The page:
• The study found that 38 percent of high performers’ application portfolio is comprised of composite applications built using SOA, and 45 percent of new application functionalities of this group are built based on use/reuse of existing services.
  • Masters in IT execution, having adopted disciplined approaches to increase standardization and centralization of their IT functions in recent years, are spending on average 19 percent less time on operations (i.e. running, fixing) than other CIOs.
  • High performers have shed most of the legacy technology, as they report having the youngest application portfolios. When it comes to application migration, over two-thirds of high performers report looking for alternatives to traditional enterprise applications for their externally facing applications such as sales and marketing and customer services. In addition, over one-third of high performers will look for on-demand/Software as a Service applications for supply chain & distribution, research & development, human resources, finance and accounting.

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Thursday, January 17, 2008

IDC Predicts the Number of Worldwide Mobile Workers to Reach 1 Billion by 2011

Pressure on companies to provide work/life balance programs for employees combined with advances in mobile technologies is increasing the number of mobile workers in the U.S. and around the world. By year-end 2011, IDC expects nearly 75% of the U.S. workforce will be mobile.

The current generation of workers is demanding more flexibility and mobility in their schedules. They also have a higher comfort level with technology in general, including remote access technologies and mobile devices. The proliferation of high speed networks, widespread public Wi-Fi hotspots, and fixed-mobile convergence (FMC) technology now allows employees to work effectively from almost anywhere.

In addition to meeting the demands of today's workforce, enterprises are deploying mobile solutions to meet both horizontal and vertical industry needs driven by increasing business response time as well as to help reduce corporate space (and leasing) requirements. Organizations deploying mobile solutions enjoy a strategic competitive advantage over their competitors who have not invested in integrating mobility into their cultural roadmap.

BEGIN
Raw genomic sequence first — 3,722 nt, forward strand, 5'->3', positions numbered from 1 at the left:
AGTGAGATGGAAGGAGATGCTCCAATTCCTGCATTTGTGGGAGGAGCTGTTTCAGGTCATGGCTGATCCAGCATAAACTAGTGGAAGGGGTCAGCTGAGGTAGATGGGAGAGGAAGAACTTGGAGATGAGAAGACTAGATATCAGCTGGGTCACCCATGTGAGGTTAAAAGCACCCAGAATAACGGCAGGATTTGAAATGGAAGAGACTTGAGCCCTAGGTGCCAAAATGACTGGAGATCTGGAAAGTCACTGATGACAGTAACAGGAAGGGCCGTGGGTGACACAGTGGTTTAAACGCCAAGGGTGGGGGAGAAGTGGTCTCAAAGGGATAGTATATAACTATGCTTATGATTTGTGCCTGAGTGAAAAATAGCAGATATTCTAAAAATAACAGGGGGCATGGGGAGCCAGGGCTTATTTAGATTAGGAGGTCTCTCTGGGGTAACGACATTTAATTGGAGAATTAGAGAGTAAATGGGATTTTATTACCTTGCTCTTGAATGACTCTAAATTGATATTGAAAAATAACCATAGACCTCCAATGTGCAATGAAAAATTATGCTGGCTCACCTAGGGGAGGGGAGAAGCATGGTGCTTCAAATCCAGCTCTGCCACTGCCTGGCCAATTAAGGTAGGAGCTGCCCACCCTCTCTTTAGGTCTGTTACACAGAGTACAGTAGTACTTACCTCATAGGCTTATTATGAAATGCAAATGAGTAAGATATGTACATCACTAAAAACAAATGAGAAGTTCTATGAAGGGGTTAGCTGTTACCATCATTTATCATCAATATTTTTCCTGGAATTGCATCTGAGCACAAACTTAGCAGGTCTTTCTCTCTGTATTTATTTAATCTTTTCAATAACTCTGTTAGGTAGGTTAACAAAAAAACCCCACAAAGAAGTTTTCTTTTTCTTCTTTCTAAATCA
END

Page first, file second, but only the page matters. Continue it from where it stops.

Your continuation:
Regional comparisons indicate that the U.S. workforce has the highest percentage of mobile workers at 68% in 2006. However, Japan's penetration rates will increase the most during the forecast period with mobile workers accounting for nearly 80% of the workforce by year-end 2011, up from 53% in 2006.

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Monday, January 14, 2008

Best-in-Class Companies Improve Time to Decision, Customer Satisfaction and Employee Productivity with Operational Business Intelligence

Aberdeen revealed that Best-in-Class (BIC) companies – those performing in the top 20% of all survey respondents – have achieved several business benefits through operational BI initiatives, including management’s view to operational information, time-to-decision, customer satisfaction, and employee productivity. Sixty-three percent (63%) of Best-in-Class companies surveyed have decreased the time between actual business activity and decision-makers’ ability to take action during the past 12 months - compared to 23% of Industry Average companies, and only 6% of Laggards.

According to research presented in a new report, “Operational BI: Getting Real Time about Performance,” Best-in-Class companies have increased their customer retention rates at over four times the levels of Industry Average companies. Best-in-Class organizations showed significant performance improvements in comparison to Industry Average and Laggard companies in several areas over the previous twelve months.

Best-in-Class companies achieved:

• 7% mean average decrease in time-to-information – measured as the time between business activity and delivery of information to decision-makers, over the past 12 months
• 5% mean average decrease in time-to-decision – measured as the time between business activity and decision / action taken, over the past 12 months
• 20% mean average improvement in customer satisfaction, issue resolution speed, and issue resolution accuracy in past 12 months
• 12% mean average improvement in customer retention during past 12 months
• 13% mean average improvement in system up-time / data access and availability for end-users over the past 12 months

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Thursday, January 10, 2008

Most Organizations Are Not Prepared For a Business Outage Lasting Longer Than Seven Days